City of myth
Sept. 20, 2007
Late one night after a girlfriend and I moved to New Orleans a gunshot cracked near our apartment building. I ran outside. Big-city fear wasn't familiar to me yet. People were helping a young man through the door of an apartment. I followed them in. An ambulance had been called.
He instructed me in putting pressure on an artery at the top of his leg to stanch the bleeding from the bullet hole nearby. He seemed to have a medical background.
Two teenagers approached him outside the apartment building and demanded his leather coat. One of them shot him without a word when he argued. They took the coat and vanished.
He had just moved to New Orleans, too, after graduating from Harvard with some kind of medical degree. He was perspiring but knew his life was not in danger.
Living in New Orleans was like that, sweaty and bloody and unpredictable and not necessarily hospitable. Aww, have a Hurricane.
Hurricane Katrina survivors who live in Cape Girardeau now still are in shock. Still looking perplexed, they speak of helicopters overhead that never stopped to help them, of feeling abandoned and homeless two years removed. Sometimes they stare into their post-traumatic stress. They miss a city they know will never again be the New Orleans they grew up in. New Orleans has become a myth.
Poets and artists are the rememberers, the keepers of culture. Last year our local university press published a book of poems about the hurricanes that turned the South upside down two years ago and still haven't let go. "Hurricane Blues" attempts to convey and understand a natural disaster so enormous as to seem unnatural. Poets from all over the country contributed words to describe and mourn this Apocalypse. Some were there, some can only imagine. Missouri poet Walter Bargen wrote "Rescuers ... pushed aside the dead."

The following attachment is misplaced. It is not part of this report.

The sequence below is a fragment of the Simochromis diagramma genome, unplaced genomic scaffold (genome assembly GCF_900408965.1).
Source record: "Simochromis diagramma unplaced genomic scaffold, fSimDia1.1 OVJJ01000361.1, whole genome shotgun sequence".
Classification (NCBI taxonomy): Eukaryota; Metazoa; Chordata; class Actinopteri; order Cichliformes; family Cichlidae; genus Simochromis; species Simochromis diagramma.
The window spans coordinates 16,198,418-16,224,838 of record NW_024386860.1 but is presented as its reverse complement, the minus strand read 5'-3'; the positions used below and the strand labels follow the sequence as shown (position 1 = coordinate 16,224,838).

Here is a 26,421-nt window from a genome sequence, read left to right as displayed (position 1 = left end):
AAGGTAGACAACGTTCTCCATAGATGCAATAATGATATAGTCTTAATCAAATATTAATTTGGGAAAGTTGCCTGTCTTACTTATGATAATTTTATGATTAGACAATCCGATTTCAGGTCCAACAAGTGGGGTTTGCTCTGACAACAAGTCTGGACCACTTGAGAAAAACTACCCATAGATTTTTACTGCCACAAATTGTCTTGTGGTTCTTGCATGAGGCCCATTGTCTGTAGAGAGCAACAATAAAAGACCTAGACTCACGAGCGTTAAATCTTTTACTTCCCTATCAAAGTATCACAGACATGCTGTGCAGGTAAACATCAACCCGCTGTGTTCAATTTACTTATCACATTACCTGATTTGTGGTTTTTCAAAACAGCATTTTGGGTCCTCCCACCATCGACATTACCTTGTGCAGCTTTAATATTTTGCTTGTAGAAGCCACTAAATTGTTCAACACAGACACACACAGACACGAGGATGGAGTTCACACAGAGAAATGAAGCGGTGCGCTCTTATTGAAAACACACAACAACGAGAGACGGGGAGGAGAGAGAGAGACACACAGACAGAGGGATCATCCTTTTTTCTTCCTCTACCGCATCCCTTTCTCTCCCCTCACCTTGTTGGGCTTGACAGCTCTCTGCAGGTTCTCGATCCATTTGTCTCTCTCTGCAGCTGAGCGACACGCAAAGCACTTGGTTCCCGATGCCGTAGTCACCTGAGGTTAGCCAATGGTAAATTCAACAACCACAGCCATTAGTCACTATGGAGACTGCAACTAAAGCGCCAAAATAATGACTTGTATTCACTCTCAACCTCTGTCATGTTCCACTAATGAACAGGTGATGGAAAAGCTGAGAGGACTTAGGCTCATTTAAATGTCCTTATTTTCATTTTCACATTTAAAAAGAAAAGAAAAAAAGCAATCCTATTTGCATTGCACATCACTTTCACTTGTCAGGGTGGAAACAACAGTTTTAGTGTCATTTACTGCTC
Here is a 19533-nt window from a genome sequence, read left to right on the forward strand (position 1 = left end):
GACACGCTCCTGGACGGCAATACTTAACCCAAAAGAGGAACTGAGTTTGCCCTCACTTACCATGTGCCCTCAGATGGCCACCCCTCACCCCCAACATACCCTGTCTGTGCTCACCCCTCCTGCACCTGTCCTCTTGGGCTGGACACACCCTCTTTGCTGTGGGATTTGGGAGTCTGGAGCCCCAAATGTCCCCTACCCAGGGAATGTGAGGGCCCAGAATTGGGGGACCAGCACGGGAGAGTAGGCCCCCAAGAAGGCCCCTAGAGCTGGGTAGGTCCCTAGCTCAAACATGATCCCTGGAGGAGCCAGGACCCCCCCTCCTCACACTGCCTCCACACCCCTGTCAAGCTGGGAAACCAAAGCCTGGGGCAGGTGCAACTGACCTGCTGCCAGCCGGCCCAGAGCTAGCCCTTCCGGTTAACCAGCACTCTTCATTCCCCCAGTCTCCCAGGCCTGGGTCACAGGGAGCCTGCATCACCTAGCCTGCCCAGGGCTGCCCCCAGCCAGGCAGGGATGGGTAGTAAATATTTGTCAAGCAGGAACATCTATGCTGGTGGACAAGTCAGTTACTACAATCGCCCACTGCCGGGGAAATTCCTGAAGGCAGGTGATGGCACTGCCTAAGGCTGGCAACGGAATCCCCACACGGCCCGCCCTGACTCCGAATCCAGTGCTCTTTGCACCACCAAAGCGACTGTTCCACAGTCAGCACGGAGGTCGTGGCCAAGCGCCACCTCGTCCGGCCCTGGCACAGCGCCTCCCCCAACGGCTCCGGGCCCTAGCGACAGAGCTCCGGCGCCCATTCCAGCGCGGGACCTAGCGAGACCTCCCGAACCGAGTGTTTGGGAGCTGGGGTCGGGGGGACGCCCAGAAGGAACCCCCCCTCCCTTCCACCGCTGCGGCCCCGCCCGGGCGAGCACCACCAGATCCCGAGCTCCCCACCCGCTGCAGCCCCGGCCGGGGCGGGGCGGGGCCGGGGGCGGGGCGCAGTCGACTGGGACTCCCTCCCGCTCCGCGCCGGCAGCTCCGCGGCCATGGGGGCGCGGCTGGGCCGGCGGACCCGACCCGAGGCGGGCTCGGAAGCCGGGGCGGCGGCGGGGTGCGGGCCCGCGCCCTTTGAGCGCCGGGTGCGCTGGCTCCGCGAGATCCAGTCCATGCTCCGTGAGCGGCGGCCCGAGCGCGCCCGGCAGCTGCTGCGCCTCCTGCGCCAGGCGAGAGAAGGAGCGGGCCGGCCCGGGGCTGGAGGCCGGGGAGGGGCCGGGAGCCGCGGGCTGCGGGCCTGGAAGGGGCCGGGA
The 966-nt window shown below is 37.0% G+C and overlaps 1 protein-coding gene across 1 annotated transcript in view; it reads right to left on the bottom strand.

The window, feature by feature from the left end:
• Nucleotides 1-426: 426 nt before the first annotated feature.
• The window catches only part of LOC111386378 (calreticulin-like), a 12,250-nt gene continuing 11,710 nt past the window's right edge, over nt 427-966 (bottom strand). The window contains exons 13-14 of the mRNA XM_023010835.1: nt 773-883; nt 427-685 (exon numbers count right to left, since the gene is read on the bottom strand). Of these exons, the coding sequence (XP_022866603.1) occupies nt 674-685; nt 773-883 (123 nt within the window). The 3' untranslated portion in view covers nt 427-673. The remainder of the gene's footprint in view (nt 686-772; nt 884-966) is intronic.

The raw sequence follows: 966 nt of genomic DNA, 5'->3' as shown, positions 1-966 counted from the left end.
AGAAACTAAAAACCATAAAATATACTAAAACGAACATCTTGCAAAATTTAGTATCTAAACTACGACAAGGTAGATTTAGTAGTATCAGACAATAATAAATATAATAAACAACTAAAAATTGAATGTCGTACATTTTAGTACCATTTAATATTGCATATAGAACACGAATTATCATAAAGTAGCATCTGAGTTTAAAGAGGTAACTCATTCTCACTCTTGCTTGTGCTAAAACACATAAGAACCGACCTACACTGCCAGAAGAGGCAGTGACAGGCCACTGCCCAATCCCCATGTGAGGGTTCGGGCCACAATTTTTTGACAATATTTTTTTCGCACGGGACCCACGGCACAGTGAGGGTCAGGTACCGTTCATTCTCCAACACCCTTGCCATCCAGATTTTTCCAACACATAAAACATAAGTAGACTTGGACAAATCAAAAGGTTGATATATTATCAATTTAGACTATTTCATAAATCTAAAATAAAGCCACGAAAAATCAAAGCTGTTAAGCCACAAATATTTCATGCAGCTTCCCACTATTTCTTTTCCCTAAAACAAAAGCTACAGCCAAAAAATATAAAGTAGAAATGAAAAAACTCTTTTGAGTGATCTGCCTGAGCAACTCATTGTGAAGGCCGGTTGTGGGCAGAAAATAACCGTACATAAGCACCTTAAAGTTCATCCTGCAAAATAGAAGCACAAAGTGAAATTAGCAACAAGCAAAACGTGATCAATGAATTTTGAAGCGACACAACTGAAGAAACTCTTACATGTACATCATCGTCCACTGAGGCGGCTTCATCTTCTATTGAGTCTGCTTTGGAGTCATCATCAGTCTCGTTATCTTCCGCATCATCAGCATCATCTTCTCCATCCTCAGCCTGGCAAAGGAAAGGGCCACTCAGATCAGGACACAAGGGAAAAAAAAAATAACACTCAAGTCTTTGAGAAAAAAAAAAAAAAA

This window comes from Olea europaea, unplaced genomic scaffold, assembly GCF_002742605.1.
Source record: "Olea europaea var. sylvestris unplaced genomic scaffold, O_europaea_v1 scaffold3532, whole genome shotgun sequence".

"Let's see or not see, let's think or not think, but let's breathe because we have no choice for the moment unless you're being dragged through New Orleans in the petrochemical gumbo-gush of Lake Ponchartrain, hearing a final time the gurgle of late night saxophones and the lapping waves of applause as she teases off her pasties and thong in submerged floodlights, crossing each new night's gulf of unbridgeable sadness, as you spin past open doors smoky with water, above the sidewalk canopies that cling to the sides of buildings like sunken canoes, and catch for a moment a wrought iron lamppost with a limp arm, your whole body limp, no longer face up to the sky, no longer face down, except to those stranded on rooftops who see you pass as they wave their arms at passing helicopters, the whump-whump-whump of defeat and rescue, as you perform your trick, floating above the street, a slow motion superman. You didn't know that to gain superhuman powers you had to hold your breath forever never to be rescued."
We left New Orleans shortly after the day a man with a machete accosted my girlfriend as she walked home from work in downtown New Orleans. When he jumped out of a car and demanded her purse she threw it at him and ran. The lesson of the leather coat.
Funny to miss a city like that, but you do.
Sam Blackwell is a reporter for the Southeast Missourian.